By Perry Chiaramonte, ,
Published January 12, 2017
For The New York Times, the 11th anniversary of the 9/11 attacks was not news fit to print – at least not on the front page.
America’s “paper of record," headquartered just three miles north of Ground Zero, dramatically scaled back its coverage of the latest anniversary of the attacks, in which terrorist flew planes into the Twin Towers, killing thousands. In typical Times fashion, the decision sparked hand-wringing and introspection among the Old Gray Lady’s top brass.
“Some anniversaries offer a natural reflection point,” Metropolitan Editor Carolyn Ryan told Margaret Sullivan, the paper’s public editor, an on-the-payroll watchdog. “Last year’s 10th anniversary of 9/11 surely fit that category. “In subsequent years, we do have to mark these moments, but it will be in a more modest way.”
Sullivan wondered if it was enough. She noted that on the 10th anniversary of one of America’s darkest days, the Times published “an ambitious special section, along with major stories on the days leading up to the anniversary.”
But what Sullivan dubbed “anniversary journalism” often finds little to cover outside of related local events, she said.
“There isn’t always much to say that is original,” Sullivan wrote.
The Times did manage to run stories about infighting among politicians regarding development at Ground Zero and, on Sept. 10, an investigative report laying some of the blame on intelligence-gathering failures by the Bush administration.
Brent Bozell, president of the Media Research Center, said the Times owed more to its readers, especially those in its hometown.
“It’s disgraceful on two levels," Bozell said. "First, as a national issue, this being the single deadliest attack on America since Pearl Harbor. And, secondly, as a local issue. This is, after all, The New York Times, not the Honolulu Times.”
The Times' website did feature a 9/11 story on the homepage Tuesday morning, and the site was updated with remembrance stories and coverage of the day prominently displayed.
Other New York metro area pages such as the New York Daily News, Long Island-based Newsday, and the Newark Star-Ledger featured front page coverage of the anniversary. The New York Post did not carry a 9/11 story on its front page, though tabloids typically can only feature one story on the front page, while the Times will carry a minimum of five.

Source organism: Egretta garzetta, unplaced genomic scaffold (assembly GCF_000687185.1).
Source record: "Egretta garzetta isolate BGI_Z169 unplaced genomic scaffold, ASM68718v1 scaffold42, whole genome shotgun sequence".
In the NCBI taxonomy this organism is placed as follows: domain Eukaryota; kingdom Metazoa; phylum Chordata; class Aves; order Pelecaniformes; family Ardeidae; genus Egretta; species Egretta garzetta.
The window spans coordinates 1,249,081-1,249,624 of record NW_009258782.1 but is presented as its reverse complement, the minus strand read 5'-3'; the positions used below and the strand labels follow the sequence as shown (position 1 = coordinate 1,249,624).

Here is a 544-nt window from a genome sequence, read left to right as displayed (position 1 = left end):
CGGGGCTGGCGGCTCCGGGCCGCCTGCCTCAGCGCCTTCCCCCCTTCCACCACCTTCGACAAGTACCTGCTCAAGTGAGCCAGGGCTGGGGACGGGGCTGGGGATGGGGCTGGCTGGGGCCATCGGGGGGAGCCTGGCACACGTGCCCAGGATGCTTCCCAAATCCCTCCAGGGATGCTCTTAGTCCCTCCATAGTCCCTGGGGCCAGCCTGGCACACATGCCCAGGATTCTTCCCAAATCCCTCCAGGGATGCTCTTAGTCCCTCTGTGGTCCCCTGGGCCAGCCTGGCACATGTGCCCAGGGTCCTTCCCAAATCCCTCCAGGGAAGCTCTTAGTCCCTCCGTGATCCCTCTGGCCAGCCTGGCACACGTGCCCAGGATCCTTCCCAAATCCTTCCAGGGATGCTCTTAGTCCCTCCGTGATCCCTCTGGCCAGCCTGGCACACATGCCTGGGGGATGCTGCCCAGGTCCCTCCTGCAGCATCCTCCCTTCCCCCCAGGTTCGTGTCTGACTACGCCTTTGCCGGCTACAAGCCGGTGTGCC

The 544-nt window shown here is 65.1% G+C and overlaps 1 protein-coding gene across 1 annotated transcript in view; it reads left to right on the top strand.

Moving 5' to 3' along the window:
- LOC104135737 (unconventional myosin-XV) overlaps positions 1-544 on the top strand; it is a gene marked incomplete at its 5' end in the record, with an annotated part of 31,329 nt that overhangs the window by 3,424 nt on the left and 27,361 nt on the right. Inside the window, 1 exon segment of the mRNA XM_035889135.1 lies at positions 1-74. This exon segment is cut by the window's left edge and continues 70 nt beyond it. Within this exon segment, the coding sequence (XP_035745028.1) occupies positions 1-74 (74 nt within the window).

The lack of coverage could be attributed to less emphasis on local news from New York City.
“New York is still part of our DNA and important to the soul of the publication, but the actual metro area has, over time, been not the main part of our print readership. And online it’s more of an international and national audience,” Times managing editor Jill Abramson said during an appearance in August on MSNBC’s “Morning Joe” program.
Readers expressed disappointment with the editorial choice on the message board of Sullivan’s online column.
“’The amount of journalism, however, must. 'MUST?' I am sorry, but who are you to say what 'must' and 'mustn't' with regard to this tragedy?,” said one person commenting from London.
“I'm not sure if, as public editor, you are entrusted with the care and feeding of the historical element of the Times, but must say that I think it's an error to completely omit any mention of 9/11 from the front page today,” wrote another person from California.
“If the city of New York is, as Jill Abramson said, part of the Times' DNA, it's necessary to relate to the people of the city who will never get over this anniversary. They still constitute a hefty majority and consequently one hopes a significant part of your readership. I am a newsperson and a transplanted New Yorker, and 9/11, 11 years on, still merits Page One of the Times to me. Even if it were two grafs and a jump.”